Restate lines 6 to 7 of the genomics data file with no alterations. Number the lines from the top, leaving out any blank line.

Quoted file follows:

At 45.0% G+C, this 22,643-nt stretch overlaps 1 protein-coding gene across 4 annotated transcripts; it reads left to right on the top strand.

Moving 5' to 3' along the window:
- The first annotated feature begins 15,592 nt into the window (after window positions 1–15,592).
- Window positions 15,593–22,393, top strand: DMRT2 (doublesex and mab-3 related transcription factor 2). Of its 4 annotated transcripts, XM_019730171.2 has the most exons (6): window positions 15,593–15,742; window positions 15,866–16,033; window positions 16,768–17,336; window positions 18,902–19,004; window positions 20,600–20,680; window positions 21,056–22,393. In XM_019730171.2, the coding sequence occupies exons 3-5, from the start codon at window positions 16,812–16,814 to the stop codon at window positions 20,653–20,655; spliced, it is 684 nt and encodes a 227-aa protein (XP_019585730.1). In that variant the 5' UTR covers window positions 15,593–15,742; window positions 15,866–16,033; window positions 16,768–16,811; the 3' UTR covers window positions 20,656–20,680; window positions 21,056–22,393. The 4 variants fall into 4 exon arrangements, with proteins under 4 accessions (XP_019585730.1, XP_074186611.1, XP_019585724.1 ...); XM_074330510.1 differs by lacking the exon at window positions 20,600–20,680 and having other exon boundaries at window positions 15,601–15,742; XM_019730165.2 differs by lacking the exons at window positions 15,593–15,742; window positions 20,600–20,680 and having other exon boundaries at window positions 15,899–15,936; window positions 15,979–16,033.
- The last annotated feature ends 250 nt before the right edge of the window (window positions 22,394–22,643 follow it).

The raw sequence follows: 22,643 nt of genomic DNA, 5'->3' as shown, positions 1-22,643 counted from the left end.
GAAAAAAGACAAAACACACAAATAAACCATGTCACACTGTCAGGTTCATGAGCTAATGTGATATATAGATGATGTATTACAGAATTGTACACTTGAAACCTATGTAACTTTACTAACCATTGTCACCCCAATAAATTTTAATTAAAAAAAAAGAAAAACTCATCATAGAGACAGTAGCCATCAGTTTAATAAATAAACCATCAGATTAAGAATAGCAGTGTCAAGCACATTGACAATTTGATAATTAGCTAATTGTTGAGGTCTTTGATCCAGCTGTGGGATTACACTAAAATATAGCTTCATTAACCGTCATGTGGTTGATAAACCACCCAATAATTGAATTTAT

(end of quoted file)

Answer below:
The raw sequence follows: 22,643 nt of genomic DNA, 5'->3' as shown, positions 1-22,643 counted from the left end.
GAAAAAAGACAAAACACACAAATAAACCATGTCACACTGTCAGGTTCATGAGCTAATGTGATATATAGATGATGTATTACAGAATTGTACACTTGAAACCTATGTAACTTTACTAACCATTGTCACCCCAATAAATTTTAATTAAAAAAAAAGAAAAACTCATCATAGAGACAGTAGCCATCAGTTTAATAAATAAACCATCAGATTAAGAATAGCAGTGTCAAGCACATTGACAATTTGATAATTAGCTAATTGTTGAGGTCTTTGATCCAGCTGTGGGATTACACTAAAATATAGCTTCATTAACCGTCATGTGGTTGATAAACCACCCAATAATTGAATTTAT